The Savoy in religion has been Catholic in its broadest sense. It sheltered exiled Roman Catholics and exiled Protestants. It did not object to Jesuits, and Jesuit free schools. William the Third used the Savoy to house many families of poor French Protestants, who sought to get a living by the practice of their handicrafts, but the "open-door" theory then was not in favour, and the competition was destroyed by the London tradesmen of the period. The French Church established for these refugees was afterwards moved to Bloomsbury. To show its tolerance, the Savoy also endured a German Lutheran Church and a German Calvinistic Chapel, which were the neighbours of a prison, some barracks and some "gardens."
A considerable part of the old Savoy was standing at the beginning of the present century, but it was demolished to form the Strand approach to Waterloo Bridge -- the bridge that delighted Canova.
The Savoy Restaurant and Hotel was one of the early pioneers in bringing the best "catering" of Paris to London. It helped perhaps more than any "advanced" restaurant to kill that class of tavern or chop house, with its sanded floor and sawdust, its mustard-stained table cloths and its not over-clean plate and china, where the "good old English fare" legend was freely used to cover inferior food badly cooked, what the melancholy exiled Frenchman called "lumps of bleeding beef, and hot, fiery balls of burning flour." The new Savoy reminded that favoured few who knew Paris under the superficial glories of the Second Empire, of the never-to-be-forgotten Trois Frères, in the Palais Royal, the old Rocher de Cancale off the Rue Montmartre, the Tottenham Court Road of Paris, the dead and gone Bignon's, and the Cafe Bredant on the Boulevard, the Café Véfour in the Palais Royal, and Voisin's in the Rue St. Honore, the latter now happily surviving its buried comrades.
It almost reconciled these old and middle-aged viveurs to the fogs of perfide Albion, and the inelastic and indiscriminating licensing llaws which compel a civilised café, like the Savoy, to work under the self-same licence and restrictions as a pot house in Whitechapel, or a gin shop in the Seven Dials. Henry Fielding, the great English novelist, who lived in Beaufort Buildings in the last century, would have borrowed more money from his friend, neighbour, and publisher, Jacob Tonson, at the "Shakespeare's Head," in the Strand, and given up his rump steak and two bottles of port at the "Salutation," if the New Savoy had then been open at the bottom of his street, instead of the river-side tavern, called by courtesy an inn, and bearing the sign of "The Fox under the Hill." Fifty years or more ago, when the halfpenny steamboats, the "Bee," the "Ant," and the "Cricket," plied from London Bridge Wharf to the Adelphi Arches and "Ivy Lane," and anticipated, by many years, the halfpenny journals and the halfpenny omnibuses, the "Fox under the Hill" was still in existence, but it had become a semi-rural river-side drinking shop, and a "house of call" for coal-heavers and bargemen. It had a wooden gallery projecting over the river, with rough tables and benches, and looked as if it had drifted up the stream from Wapping. There was a decided air of Old Quilp about it. It stood a little above the water at high tide, and further above the mud at low tide. The Thames Conservancy always claimed seignorial rights over this mud, if not over the mudlarks who revelled in it and dived for half-pence, and it was dignified with the name of "foreshore." The "Fox under the Hill" had a patch of garden, partly cultivated, which grew a few vegetables well manured with soot. It boasted a "good dry skittle ground," except when the spring tides trespassed on its rotten boarding. The cheese-shaped balls were cracked and chipped, and its "pins" were rather splintery, but in a rough way they served their purpose. The bargemen and coal- heavers made up with force what they wanted in skill, as I found out when I "made one of four" for half-a-gallon of "Hoare's Entire." This was the ancestor, the father or grandfather of the Savoy Hotel and Restaurant, which has brought a bit of the Second Empire Paris to London.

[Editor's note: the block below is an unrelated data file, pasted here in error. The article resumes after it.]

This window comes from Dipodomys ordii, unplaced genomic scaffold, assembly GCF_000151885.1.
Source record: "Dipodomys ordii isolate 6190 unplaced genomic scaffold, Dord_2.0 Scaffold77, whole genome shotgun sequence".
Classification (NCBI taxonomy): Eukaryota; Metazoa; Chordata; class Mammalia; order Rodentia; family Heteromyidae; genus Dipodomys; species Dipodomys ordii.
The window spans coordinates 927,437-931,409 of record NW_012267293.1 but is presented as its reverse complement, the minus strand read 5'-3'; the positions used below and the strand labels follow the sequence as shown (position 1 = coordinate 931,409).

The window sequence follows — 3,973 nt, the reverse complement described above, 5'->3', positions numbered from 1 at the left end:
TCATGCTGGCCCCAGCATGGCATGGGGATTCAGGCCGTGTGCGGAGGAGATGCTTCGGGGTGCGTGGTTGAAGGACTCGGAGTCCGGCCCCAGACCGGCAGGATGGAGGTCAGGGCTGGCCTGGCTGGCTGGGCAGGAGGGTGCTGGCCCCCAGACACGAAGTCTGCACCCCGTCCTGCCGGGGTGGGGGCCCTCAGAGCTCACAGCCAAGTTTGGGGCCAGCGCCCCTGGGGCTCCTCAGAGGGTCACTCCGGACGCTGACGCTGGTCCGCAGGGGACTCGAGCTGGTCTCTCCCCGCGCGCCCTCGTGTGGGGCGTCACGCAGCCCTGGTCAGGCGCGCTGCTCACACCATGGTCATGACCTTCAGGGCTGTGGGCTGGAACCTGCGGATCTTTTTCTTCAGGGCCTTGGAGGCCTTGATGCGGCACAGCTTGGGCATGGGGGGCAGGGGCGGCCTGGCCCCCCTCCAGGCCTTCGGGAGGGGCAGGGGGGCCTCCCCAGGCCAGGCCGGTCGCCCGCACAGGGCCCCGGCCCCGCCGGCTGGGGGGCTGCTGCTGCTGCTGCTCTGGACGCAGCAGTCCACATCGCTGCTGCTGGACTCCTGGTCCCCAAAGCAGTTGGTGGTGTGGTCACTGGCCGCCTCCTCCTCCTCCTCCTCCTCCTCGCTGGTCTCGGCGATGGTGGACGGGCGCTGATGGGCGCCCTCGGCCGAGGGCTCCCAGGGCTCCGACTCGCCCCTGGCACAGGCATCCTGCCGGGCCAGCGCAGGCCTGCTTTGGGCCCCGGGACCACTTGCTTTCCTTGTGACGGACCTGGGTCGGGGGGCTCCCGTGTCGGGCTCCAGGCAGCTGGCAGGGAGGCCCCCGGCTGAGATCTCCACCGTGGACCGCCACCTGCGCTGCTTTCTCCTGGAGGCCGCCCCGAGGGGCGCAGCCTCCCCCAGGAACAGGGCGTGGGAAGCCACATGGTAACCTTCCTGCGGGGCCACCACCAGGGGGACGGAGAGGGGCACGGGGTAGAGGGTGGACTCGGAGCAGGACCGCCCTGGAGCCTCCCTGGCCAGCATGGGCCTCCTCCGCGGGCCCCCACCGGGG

The gardens along the south front of the Savoy Hotel and Restaurant, which have been rescued from the river and form part of the Thames Embankment, have been laid out at the expense of the ratepayers of London, and are under the control of the London County Council. They add much to the bright prospect from the Savoy Hotel and Restaurant balconies. The view in front reaches from Ancient Egypt to the day before yesterday, from Cleopatra to "Blind Fawcett," from Robert Raikes, the pious founder of Sunday Schools, to Robert Burns the national poet of Scotland, who was in all things intensely human, a free soul in a free body.
Homes of the Passing Show, "The Highway of the Universe", The Old Savoy, by John Hollingshead, 1900.